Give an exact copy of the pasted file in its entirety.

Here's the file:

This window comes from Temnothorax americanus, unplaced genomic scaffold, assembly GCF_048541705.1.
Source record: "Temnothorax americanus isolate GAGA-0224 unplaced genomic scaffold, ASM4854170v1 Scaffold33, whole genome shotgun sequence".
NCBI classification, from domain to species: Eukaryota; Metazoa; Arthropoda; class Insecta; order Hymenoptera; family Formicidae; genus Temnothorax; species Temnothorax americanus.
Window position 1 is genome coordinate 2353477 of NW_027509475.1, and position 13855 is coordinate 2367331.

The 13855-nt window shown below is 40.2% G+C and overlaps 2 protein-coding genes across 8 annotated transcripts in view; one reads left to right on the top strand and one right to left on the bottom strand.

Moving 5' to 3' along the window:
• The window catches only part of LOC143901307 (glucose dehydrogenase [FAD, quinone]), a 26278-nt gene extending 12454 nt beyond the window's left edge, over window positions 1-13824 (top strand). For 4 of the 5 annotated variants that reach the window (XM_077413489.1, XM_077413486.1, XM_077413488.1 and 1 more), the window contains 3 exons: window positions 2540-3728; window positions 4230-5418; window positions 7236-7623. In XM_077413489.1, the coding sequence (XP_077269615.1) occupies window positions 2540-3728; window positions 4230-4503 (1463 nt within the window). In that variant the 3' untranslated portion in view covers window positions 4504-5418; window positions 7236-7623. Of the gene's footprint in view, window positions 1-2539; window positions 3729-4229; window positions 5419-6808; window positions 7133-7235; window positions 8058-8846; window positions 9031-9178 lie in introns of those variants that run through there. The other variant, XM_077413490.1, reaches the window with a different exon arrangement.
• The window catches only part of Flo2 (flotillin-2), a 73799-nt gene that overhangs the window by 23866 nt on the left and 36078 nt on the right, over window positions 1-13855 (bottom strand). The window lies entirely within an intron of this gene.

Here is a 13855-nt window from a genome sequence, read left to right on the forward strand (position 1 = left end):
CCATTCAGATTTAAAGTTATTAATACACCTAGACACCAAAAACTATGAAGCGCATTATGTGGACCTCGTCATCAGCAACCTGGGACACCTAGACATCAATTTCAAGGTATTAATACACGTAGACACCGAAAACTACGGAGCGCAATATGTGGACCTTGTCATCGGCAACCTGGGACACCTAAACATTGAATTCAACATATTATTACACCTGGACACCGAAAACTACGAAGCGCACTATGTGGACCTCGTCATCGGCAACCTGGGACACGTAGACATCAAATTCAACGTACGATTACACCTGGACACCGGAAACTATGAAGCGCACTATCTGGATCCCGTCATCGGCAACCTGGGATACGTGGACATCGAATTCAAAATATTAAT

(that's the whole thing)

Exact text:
This window comes from Temnothorax americanus, unplaced genomic scaffold, assembly GCF_048541705.1.
Source record: "Temnothorax americanus isolate GAGA-0224 unplaced genomic scaffold, ASM4854170v1 Scaffold33, whole genome shotgun sequence".
NCBI classification, from domain to species: Eukaryota; Metazoa; Arthropoda; class Insecta; order Hymenoptera; family Formicidae; genus Temnothorax; species Temnothorax americanus.
Window position 1 is genome coordinate 2353477 of NW_027509475.1, and position 13855 is coordinate 2367331.

The 13855-nt window shown below is 40.2% G+C and overlaps 2 protein-coding genes across 8 annotated transcripts in view; one reads left to right on the top strand and one right to left on the bottom strand.

Moving 5' to 3' along the window:
• The window catches only part of LOC143901307 (glucose dehydrogenase [FAD, quinone]), a 26278-nt gene extending 12454 nt beyond the window's left edge, over window positions 1-13824 (top strand). For 4 of the 5 annotated variants that reach the window (XM_077413489.1, XM_077413486.1, XM_077413488.1 and 1 more), the window contains 3 exons: window positions 2540-3728; window positions 4230-5418; window positions 7236-7623. In XM_077413489.1, the coding sequence (XP_077269615.1) occupies window positions 2540-3728; window positions 4230-4503 (1463 nt within the window). In that variant the 3' untranslated portion in view covers window positions 4504-5418; window positions 7236-7623. Of the gene's footprint in view, window positions 1-2539; window positions 3729-4229; window positions 5419-6808; window positions 7133-7235; window positions 8058-8846; window positions 9031-9178 lie in introns of those variants that run through there. The other variant, XM_077413490.1, reaches the window with a different exon arrangement.
• The window catches only part of Flo2 (flotillin-2), a 73799-nt gene that overhangs the window by 23866 nt on the left and 36078 nt on the right, over window positions 1-13855 (bottom strand). The window lies entirely within an intron of this gene.

Here is a 13855-nt window from a genome sequence, read left to right on the forward strand (position 1 = left end):
CCATTCAGATTTAAAGTTATTAATACACCTAGACACCAAAAACTATGAAGCGCATTATGTGGACCTCGTCATCAGCAACCTGGGACACCTAGACATCAATTTCAAGGTATTAATACACGTAGACACCGAAAACTACGGAGCGCAATATGTGGACCTTGTCATCGGCAACCTGGGACACCTAAACATTGAATTCAACATATTATTACACCTGGACACCGAAAACTACGAAGCGCACTATGTGGACCTCGTCATCGGCAACCTGGGACACGTAGACATCAAATTCAACGTACGATTACACCTGGACACCGGAAACTATGAAGCGCACTATCTGGATCCCGTCATCGGCAACCTGGGATACGTGGACATCGAATTCAAAATATTAAT